Commercial Real Estate Boom Not Before Early Next Decade

| About: Jones Lang (JLL)

According to a report published by Jones Lang LaSalle Incorporated ((NYSE:JLL)), a leading real estate investment trust (REIT), the U.S. commercial real estate (CRE) market boom is likely to occur early in the next decade at the earliest.

During the second quarter of 2009, CRE sales were $5.2 billion compared to $30.7 billion in the year-earlier quarter and drastically down from $114.7 billion in the second quarter of 2007. In the first half of 2009, CRE sales were $16 billion -- down 80% year over year, and down 93% compared to the first half of 2007. The decline is primarily due to the credit-constrained market, which has virtually shut down avenues like mortgage lending and other loans essential for real estate sales and refinancing.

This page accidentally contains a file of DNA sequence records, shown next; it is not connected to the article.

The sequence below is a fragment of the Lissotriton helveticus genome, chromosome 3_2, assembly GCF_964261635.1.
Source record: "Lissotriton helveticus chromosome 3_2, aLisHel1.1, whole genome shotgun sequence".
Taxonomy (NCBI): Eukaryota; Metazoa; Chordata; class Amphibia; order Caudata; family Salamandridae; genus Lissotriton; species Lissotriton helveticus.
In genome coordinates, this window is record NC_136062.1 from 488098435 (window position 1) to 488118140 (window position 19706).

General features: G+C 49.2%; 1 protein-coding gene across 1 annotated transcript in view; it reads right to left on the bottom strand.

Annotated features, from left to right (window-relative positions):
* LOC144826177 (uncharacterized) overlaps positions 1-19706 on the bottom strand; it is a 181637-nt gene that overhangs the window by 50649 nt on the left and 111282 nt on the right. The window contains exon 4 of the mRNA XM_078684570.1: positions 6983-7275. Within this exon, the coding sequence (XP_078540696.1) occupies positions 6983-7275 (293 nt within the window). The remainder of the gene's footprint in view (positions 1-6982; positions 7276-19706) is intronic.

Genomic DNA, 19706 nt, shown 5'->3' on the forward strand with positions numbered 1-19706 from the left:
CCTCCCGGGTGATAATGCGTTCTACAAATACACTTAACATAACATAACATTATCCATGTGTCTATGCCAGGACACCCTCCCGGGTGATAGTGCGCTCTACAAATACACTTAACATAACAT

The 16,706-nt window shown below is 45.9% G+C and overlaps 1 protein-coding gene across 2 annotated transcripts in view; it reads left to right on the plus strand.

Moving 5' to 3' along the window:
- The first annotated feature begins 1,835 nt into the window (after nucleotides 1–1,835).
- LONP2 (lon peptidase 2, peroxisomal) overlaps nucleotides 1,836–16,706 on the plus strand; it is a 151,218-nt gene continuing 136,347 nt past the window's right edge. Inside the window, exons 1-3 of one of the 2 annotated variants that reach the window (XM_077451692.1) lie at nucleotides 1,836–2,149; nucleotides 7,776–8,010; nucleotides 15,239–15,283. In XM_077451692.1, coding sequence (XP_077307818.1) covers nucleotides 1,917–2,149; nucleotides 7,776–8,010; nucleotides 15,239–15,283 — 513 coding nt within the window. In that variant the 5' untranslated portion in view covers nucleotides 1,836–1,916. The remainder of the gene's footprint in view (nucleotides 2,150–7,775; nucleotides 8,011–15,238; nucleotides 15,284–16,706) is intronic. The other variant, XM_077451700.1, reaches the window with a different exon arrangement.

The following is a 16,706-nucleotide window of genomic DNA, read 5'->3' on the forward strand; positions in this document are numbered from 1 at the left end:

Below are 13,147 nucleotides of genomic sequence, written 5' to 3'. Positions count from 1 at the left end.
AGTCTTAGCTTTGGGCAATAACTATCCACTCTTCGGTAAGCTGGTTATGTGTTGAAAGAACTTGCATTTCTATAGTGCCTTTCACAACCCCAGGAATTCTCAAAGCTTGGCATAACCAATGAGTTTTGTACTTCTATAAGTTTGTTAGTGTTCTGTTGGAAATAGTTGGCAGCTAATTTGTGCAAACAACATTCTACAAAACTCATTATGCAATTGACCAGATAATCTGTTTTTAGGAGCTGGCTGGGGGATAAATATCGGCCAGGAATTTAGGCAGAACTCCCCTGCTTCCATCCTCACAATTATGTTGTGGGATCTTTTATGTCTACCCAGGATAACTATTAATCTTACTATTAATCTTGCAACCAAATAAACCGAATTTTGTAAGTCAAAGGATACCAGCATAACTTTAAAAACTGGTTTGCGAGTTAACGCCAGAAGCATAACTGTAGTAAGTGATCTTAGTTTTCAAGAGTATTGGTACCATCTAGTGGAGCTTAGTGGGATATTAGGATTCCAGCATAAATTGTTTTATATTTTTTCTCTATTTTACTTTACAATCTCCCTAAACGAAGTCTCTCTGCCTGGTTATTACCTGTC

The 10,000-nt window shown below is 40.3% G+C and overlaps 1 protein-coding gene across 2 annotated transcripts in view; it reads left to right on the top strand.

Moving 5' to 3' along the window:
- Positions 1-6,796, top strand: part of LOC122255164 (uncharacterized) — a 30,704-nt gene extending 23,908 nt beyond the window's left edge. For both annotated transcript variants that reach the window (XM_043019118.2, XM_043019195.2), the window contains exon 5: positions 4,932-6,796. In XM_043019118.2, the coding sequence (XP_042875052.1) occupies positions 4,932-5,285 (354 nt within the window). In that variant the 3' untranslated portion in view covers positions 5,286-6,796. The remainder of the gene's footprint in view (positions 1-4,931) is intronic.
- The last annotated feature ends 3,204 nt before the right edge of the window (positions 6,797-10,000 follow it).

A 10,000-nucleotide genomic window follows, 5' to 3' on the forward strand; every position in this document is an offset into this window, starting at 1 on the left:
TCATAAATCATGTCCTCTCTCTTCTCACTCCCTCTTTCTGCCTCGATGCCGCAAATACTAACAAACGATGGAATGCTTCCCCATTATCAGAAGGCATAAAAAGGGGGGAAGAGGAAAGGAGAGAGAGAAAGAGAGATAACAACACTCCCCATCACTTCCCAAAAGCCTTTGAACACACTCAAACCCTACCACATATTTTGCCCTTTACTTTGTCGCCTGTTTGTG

The credit crunch has widened the bid-ask spread between buyers and sellers of CRE, which has further caused deal volumes to fall dramatically in the past couple of years. Although lending has started to trickle down, it is mostly concentrated to large capitalized players who have better access to the capital markets. Furthermore, continued job losses have plagued the industry as a whole.

In addition, consumer spending continues to drop across the country due to a global economic meltdown. Under such circumstances, Jones Lang predicts that market recovery is likely to occur by mid-2010, although the boom will take a much longer time, almost a decade. Jones Lang is a leading full-service real estate firm that provides corporate, financial, and investment management services.

The company caters to corporations and other real estate owners, users, and investors worldwide. A broad real estate product and service range, and extensive knowledge of domestic and international real estate markets enable it to operate as a single-source provider of real estate solutions.